Ben Hohenstatt | Capital City Weekly                                Keren GoldbergBelle gestures at her Wearable Art 2020: Joie de Vivre piece. “The theme is sort of Abba meets Chiquita Banana,” GoldbergBelle said. “That’s what this is.” Past Wearable Art pieces can be seen in the background.

Ben Hohenstatt | Capital City Weekly Keren GoldbergBelle gestures at her Wearable Art 2020: Joie de Vivre piece. “The theme is sort of Abba meets Chiquita Banana,” GoldbergBelle said. “That’s what this is.” Past Wearable Art pieces can be seen in the background.

These fashion statements have feelings

Stage is set for 20th annual fashion extravaganza

Wearable Art inspiration and materials can come to artists from any direction.

Ensembles that will be featured in 20th annual fashion extravaganza Saturday and Sunday make use of materials from objects seen overhead, trod-upon turf and everything in between.

“The material that this is is one parachute,” said Keren GoldbergBelle in an interview while gesturing toward a red, white and blue ensemble that she designed and will model. “My friend is a smokejumper from Fairbanks, and he was like, I wonder what you can do with this?”

What she decided to do with the silk parachute was create an “I Dream of Jeanie”-esque top and pants combo with ruffled accents that lend the piece a throwback vibe.

“The theme is sort of Abba meets Chiquita Banana,” GoldbergBelle said. “That’s what this is.”

Ben Hohenstatt | Capital City Weekly                                Keren GoldbergBelle turned a silk parachute into a top and pants for Wearable Art 2020.

Ben Hohenstatt | Capital City Weekly Keren GoldbergBelle turned a silk parachute into a top and pants for Wearable Art 2020.

GoldbergBelle has participated in three previous Wearable Art shows and decided to change her strategy based on past experience. The ebullient ensemble also matches Wearable Art’s theme of Joie de Vivre.

[Wearable Art blends old and new for 2019]

“This year, I was just like, I’m honestly not going to care about the hemlines because nobody is going to see them,” GoldbergBelle said. “The bigger it is, the better it is. The more wild and wacky, the more it will stand out. It’s going to be fun and interesting.”

Karen Smith and her daughter, Olivia Moore, are seeking a different sort of emotional appeal with their Wearable Art pieces.

In past years, Smith has filled the role of designer while Moore has assisted and modeled memorable dresses that included one made of metal and one made up plastic cups from Alaska Airlines. However, this year, they will be a mother-daughter tandem on the catwalk at Centennial Hall.

Olivia Moore models her and Karen Smith’s “Plastic Resuscitation” during the Wearable Art Show at Centennial Hall in February 2019. This year, the mother-daughter team turned to tennis and turf for inspiration.                                Michael Penn | 
Capital City Weekly File

Olivia Moore models her and Karen Smith’s “Plastic Resuscitation” during the Wearable Art Show at Centennial Hall in February 2019. This year, the mother-daughter team turned to tennis and turf for inspiration. Michael Penn | Capital City Weekly File

While Smith was cagey about what exactly their performance will be like, she said it will deal with her daughter’s impending departure for college and tug at the heartstrings.

“I want people to feel what we’re feeling,” Smith said.

The materials used will also be connected to Moore’s education.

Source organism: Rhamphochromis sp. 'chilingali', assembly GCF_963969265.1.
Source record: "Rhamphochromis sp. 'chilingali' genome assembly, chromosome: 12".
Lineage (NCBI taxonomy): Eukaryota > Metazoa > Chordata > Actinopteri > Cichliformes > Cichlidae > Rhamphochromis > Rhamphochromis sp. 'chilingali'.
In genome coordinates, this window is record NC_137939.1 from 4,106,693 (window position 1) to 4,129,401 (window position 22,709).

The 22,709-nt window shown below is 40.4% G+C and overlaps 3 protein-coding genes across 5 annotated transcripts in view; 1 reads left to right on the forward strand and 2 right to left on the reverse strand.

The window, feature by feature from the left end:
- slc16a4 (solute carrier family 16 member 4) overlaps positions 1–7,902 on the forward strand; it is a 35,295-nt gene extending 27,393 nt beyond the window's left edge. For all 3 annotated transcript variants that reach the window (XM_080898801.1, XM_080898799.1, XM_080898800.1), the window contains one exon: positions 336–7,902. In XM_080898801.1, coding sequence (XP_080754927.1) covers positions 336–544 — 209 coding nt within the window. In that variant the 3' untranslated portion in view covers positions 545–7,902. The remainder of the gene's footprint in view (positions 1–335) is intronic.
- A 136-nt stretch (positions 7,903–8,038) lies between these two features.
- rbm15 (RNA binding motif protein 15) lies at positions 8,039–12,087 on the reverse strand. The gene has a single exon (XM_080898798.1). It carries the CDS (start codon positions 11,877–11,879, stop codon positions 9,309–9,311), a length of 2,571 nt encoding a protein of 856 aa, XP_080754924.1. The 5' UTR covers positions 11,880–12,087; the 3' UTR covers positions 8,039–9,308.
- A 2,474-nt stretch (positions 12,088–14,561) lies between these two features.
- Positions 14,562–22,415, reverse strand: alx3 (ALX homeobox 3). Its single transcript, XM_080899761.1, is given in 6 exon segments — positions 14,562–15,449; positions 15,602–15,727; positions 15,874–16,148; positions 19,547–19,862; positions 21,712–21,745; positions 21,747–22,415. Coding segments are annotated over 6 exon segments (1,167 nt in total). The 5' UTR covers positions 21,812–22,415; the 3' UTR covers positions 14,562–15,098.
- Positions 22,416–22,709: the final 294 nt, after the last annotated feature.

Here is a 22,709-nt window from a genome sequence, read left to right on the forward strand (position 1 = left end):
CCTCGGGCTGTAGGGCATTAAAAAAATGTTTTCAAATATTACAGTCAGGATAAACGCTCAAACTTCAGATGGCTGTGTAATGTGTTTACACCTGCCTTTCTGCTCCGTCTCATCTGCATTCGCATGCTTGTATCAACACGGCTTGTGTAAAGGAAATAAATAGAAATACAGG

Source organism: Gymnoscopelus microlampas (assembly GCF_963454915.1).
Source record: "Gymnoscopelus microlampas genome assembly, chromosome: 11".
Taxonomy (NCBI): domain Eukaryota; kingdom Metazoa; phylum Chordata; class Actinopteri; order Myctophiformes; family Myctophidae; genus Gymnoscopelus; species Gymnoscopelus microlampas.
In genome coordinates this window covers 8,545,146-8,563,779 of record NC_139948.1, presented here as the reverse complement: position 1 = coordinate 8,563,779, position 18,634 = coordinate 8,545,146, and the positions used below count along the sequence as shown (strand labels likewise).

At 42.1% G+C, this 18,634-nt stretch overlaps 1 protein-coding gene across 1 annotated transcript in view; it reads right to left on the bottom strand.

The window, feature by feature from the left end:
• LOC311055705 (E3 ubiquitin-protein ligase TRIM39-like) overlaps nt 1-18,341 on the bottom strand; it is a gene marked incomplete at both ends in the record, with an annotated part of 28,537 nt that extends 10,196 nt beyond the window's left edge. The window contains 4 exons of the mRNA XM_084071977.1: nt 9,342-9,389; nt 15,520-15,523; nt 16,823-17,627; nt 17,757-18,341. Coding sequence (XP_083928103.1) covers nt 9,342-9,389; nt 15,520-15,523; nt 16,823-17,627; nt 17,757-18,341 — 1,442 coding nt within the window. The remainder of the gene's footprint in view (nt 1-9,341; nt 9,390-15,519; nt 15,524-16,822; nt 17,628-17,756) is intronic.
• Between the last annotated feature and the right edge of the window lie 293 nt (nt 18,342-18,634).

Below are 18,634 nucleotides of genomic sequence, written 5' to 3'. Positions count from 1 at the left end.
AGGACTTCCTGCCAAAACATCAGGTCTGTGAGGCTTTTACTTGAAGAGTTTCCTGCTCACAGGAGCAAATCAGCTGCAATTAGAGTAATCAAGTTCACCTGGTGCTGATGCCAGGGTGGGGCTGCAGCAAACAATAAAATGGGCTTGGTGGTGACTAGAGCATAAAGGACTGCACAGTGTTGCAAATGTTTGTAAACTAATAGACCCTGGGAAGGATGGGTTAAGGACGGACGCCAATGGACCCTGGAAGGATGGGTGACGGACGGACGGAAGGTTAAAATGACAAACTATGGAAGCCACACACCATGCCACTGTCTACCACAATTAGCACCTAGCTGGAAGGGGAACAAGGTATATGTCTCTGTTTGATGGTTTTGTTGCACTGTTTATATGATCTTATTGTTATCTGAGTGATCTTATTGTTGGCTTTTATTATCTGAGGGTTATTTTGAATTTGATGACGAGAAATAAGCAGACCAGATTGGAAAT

Moore’s will make heavy use of artificial turf and tennis balls in light of Moore being a standout tennis player for Juneau-Douglas High School: Yadaa.at Kalé.

“My dress is mostly tennis net,” Smith said, but she declined to offer a preview glimpse of the dress.

“It’s a surprise,” Smith said. “No one can see it.”

In addition to new surprises, Wearable Art will include nods to the event’s 20-year history said Wearable Art production manager Meghan Chambers.

“The biggest thing for this year is this is the 20th anniversary,” Chambers said. “Our opening act pays homage to prior Wearable Art pieces.”

She said there will also be a retrospective gallery and a well-stocked silent auction, too.

There are still seats available for both Saturday and Sunday’s Wearable Art shows, Chambers said, but tickets are fewer and far between for the first day. There are about five seats open and two standing spots at cocktail tables open for Saturday. Tickets for the seats cost $50, and the standing spaces cost $30.

[Four-time Grammy award nominee is coming to Juneau in February]

Sunday, the day that will include the announcement of the juror’s first-, second- and third-place picks as well as honorable mentions, still has 300 seats and seven full tables available. There are 10 full cocktail tables open for standing seats. The people’s choice award will be announced over social media Monday, Chambers said.

Standing spaces cost $20 while reserving seats costs between $30 and $80.

Proceeds from the show go toward supporting Juneau Arts & Humanities Council’s student arts scholarships and offsetting building maintenance costs.

“Over 20 years, Wearable Art has raised over $1 million for the organization,” Chambers said.

• Contact reporter Ben Hohenstatt at (907)523-2243 or bhohenstatt@juneauempire.com. Follow him on Twitter at @BenHohenstatt.

Know & Go

What: Wearable Art 2020: Joie de Vivre.

When: 8 p.m. Saturday, Feb. 15 and 3 p.m. Sunday, Feb. 16.

Where: Centennial Hall, 101 Egan Drive.

Admission: There are about five seats open and two standing spots at cocktail tables open for Saturday. Tickets for the seats cost $50, and the standing spaces cost $30. For Sunday’s event, standing spaces cost $20 while reserving seats costs between $30 and $80. Tickets can be purchased online through jahc.org.

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